From Michael Schmidt:
It was a moment of surprise for Mark McAfee and me as we drove into the lane of Windy Acres farm.
We weren’t blown away from the wind at Windy Acres Farm, we were blown away by the size, the complexity and diversity. This farm was run not by one or two or three men. This farm was managed by just one modest woman ready to take on the world for the” Right to Choose”.
In the shadow of the majestic Cascade mountains with it’s pearl-string of sleeping Volcanoes, Billie Johnson decided to create the first Farm Share community in the US.
After I had a brief meeting with her in Dallas she and her dear friend Lynn Wright created last weekend a moment of farm magic blessed by the most beautiful weather.
There was music, the was dance and the was a four course dinner for over 100 people, surrounded by cows, sheep, chicken and turkeys.
Lynn Wright a first rate chef in my humble opinion transformed the products from the farm and from friends into a symphony of taste.
Pete Kennedy from the Farm to Consumer Legal defense Fund described in his festive speech the legal challenges farmers face across this continent. Not to forget the relentless actions by the FDA.
For the first time he talked about the urgent need to create ethical and communal financing and investment institutions to help farms like Windy Acres to move to more independence. He urged communal investment that supports true sustainability and less need of Government financing.
He applauded Billie Johnson in her determination to change the social structure of owner ship and encouraged all the guests to become part of the first Farm Share Community in the US.
Mark McAfee in his usual upbeat enthusiasm presented a broad background about the concept of food safety in the overall context of today’s sterilizing culture. Once again he put the risk of raw milk into its proper context.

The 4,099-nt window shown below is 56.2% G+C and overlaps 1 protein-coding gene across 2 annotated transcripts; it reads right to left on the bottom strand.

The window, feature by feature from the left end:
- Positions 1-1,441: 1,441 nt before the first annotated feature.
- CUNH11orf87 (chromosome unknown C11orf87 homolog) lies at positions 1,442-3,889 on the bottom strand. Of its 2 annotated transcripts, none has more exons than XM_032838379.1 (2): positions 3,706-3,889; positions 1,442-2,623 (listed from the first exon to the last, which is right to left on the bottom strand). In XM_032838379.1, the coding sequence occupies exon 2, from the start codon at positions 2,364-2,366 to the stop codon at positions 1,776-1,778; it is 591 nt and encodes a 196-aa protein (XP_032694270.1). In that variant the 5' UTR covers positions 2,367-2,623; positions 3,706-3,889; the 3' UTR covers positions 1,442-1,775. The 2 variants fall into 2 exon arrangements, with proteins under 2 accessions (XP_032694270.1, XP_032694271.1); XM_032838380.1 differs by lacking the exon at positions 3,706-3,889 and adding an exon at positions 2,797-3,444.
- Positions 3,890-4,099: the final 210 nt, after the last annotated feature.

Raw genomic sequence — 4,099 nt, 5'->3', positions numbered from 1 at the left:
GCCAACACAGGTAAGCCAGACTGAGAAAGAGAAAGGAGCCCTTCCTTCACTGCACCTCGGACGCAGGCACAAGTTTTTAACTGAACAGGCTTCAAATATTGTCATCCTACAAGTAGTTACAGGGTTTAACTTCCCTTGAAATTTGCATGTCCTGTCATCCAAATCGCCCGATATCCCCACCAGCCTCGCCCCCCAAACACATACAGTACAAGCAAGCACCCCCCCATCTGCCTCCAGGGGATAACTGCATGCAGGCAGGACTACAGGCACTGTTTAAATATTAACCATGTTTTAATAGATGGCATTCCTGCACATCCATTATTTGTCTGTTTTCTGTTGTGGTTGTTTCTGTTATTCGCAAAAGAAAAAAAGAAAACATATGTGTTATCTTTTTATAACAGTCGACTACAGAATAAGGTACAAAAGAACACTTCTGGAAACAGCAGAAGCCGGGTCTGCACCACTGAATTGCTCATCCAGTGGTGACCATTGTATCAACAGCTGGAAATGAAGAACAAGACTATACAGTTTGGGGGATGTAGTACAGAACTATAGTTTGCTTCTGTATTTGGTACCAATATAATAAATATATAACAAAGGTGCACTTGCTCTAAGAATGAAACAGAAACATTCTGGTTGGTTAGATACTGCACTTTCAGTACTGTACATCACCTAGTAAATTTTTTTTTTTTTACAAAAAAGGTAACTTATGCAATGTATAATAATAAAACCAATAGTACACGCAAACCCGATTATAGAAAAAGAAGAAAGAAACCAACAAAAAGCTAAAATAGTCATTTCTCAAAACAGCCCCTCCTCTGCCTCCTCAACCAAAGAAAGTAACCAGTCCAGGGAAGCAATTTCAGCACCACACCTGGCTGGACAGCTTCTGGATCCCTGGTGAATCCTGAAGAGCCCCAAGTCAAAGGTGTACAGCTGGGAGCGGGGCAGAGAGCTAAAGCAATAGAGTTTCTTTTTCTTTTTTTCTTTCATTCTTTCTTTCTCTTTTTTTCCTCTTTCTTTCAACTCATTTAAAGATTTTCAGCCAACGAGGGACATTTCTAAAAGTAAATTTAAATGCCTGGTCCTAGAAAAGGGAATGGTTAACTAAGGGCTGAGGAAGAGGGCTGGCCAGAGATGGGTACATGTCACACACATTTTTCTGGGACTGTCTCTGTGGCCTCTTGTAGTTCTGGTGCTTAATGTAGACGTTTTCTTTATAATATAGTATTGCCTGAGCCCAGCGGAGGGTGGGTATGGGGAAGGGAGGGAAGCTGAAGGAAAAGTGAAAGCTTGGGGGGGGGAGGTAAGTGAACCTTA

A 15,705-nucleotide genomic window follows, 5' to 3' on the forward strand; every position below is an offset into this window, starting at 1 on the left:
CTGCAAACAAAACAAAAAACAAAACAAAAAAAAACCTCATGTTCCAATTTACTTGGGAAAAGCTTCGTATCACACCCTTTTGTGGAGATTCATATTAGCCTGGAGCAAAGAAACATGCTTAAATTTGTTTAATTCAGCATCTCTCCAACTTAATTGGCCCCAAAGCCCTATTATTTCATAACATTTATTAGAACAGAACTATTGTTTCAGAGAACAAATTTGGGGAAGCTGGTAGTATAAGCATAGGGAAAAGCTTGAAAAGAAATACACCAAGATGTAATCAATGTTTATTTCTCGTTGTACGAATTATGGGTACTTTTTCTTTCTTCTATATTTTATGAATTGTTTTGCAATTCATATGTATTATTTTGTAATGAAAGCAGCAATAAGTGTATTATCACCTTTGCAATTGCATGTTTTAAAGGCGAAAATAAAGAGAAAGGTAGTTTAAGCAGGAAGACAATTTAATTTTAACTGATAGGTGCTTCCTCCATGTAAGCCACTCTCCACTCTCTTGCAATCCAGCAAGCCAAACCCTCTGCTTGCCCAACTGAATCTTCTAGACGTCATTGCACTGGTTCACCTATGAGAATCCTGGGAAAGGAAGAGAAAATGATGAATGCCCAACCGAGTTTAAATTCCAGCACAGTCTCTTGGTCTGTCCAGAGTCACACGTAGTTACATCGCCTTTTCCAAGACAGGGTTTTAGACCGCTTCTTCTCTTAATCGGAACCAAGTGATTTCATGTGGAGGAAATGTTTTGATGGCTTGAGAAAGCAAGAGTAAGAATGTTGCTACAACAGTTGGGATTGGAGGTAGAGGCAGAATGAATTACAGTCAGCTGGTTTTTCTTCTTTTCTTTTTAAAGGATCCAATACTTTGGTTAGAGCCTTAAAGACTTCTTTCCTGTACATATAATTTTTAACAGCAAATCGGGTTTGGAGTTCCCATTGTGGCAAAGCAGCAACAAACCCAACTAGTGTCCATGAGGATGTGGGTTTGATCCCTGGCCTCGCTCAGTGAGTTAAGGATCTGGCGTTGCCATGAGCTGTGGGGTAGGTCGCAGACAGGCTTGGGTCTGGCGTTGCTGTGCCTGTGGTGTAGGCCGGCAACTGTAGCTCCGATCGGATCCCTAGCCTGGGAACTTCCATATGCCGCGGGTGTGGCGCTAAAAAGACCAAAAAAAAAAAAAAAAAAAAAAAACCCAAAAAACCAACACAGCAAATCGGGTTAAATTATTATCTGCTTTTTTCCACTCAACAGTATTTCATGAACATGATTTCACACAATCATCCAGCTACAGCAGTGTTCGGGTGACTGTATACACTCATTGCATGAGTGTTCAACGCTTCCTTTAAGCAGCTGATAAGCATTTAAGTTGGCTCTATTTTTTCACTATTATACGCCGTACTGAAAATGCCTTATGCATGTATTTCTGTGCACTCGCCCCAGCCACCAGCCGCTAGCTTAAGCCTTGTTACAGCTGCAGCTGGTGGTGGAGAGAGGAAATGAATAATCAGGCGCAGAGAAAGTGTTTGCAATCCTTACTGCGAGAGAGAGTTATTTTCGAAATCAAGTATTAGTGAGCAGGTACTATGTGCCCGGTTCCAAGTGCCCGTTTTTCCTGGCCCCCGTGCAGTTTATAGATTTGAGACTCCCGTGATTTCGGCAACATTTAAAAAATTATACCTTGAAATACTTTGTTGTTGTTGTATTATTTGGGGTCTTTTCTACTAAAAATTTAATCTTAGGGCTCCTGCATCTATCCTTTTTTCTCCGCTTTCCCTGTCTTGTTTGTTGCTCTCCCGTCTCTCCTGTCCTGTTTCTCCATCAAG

Blaine, his always present wife and partner, briefly reflected privately with me on the personal consequences of the latest recalls and the relentless criticism they are facing from all sides.
I do understand her very well.
I myself appealed to the guests to explore the need to take responsibility for their own food and not to leave the farmer out there alone in the wilderness to carry all the risks.
New partnerships need to be formed, a new understanding for food has to grow and the need to create farms together with the those in need of food, has to become the priority for all.
I stressed the point that we need to learn to cultivate the soil and to create an island of hope where we cultivate the souls of the future generation.
At the end we toasted in honor of the Queen. ……..No, not the Queen of England. We toasted in honor of the Queen of Windy Acres Farm
“Lots of strength on your journey of challenging the non sleeping giants of corporate agriculture. Become an island of hope in the high desert of Oregon”.
6 responses to “Farm Share at Windy Acres in Oregon”
Wow! I would love to have been there-looks like it was a beautiful event, and a beautiful slice of heaven on earth!!!
Thanks Michael for this wonderful account of “Farm To Table: Freedom Of Choice” and the glorious photos. Tears are streaming down my cheeks, it was so beautiful, wasn’t it? The word is a better place because you are in it. I am truly blessed to have Billie, you, Mark & Pete in my life. Plus my mother (Carol) husband Bob and cooking partner Dave supporting me in this cooking adventure on Billie’s farm. I am fully committed to preserving my rights as a free American to choose the foods I eat from the sources I want – direct from the farm!
Impressiave event for a necessary cause!
Michael, great to see you and Mark McAfee together again, like I saw at the Dallas WAPF Conference last November! Also great to see so much grass roots support for local raw milk there in Oregon. Hope you had a wonderful time and keep up the good work!
The dedication, humility, conscientiousness, and camaraderie of those who helped make this event a success, as well as the appreciative attitude of those who enjoyed the luscious fruits of the farm table, was amazing. This wonderful energy carried through the day and gave us all a positive view of what the future will bring! It was a privilege to watch it unfold from bud to harvest to thoughtful afterglow!
Michael has written a splendid paean to a splendid event. As the husband of Chef Lynn, my contribution was minimal, but I feel compelled to say that there were far too many empty chairs at the event. If the right to choose food of our choice is to be preserved, people must put their money and energy into the cause; otherwise big government and big ag will squash the effort.